Fred Hutch researchers played a pivotal role in developing vaccines that prevent infections that cause cervical cancer, and are pursuing more innovative treatments:
Developing the HPV Vaccine - Dr. Denise Galloway and colleagues made discoveries that led to Gardasil and Cervarix, the two vaccines that have been found to prevent HPV infection in women. Gardasil, approved for use in the U.S. in 2006, prevents the types of HPV that account for 70 percent of cervical cancers and 90 percent of genital warts. Cervarix is licensed for use in Europe. Learn more >
New research shows that the HPV vaccine may do more than just prevent cervical cancer. Because HPV is now linked to anal, vaginal, vulvar and penile cancers, as well as cancer of the oropharynx (the middle part of the throat including the soft palate, the base of the tongue, and the tonsils), the vaccine is even more effective in preventing cancer than first thought.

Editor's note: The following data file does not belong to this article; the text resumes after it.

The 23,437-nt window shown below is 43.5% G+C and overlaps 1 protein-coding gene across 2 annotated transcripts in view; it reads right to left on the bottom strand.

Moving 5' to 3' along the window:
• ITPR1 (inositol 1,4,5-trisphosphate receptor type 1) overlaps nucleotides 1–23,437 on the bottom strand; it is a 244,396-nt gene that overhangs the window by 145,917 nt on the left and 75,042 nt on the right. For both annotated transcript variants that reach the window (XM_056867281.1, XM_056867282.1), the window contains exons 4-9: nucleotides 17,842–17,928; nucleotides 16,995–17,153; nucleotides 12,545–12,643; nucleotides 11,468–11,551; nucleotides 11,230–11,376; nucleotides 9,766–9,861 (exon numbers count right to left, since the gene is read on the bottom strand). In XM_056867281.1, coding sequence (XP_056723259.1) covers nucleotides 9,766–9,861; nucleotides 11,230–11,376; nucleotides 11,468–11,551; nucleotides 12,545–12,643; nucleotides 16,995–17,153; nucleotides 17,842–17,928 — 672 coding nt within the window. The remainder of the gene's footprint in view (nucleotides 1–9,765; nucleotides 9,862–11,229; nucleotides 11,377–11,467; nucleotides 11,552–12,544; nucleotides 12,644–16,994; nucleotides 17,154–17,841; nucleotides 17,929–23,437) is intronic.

Unraveling genes' role in cervical cancer – Research by Dr. Margaret Madeleine and colleagues found that certain gene variants may lead to cervical cancer in women infected with HPV. By analyzing immune-system genes of women with and without cervical cancer, researchers found evidence that certain gene variants may affect women's cancer risk. The discovery may help explain why only a small proportion of women infected with HPV's cancer-causing form aquire the disease, and may accelerate the pursuit of new treatments. Learn more >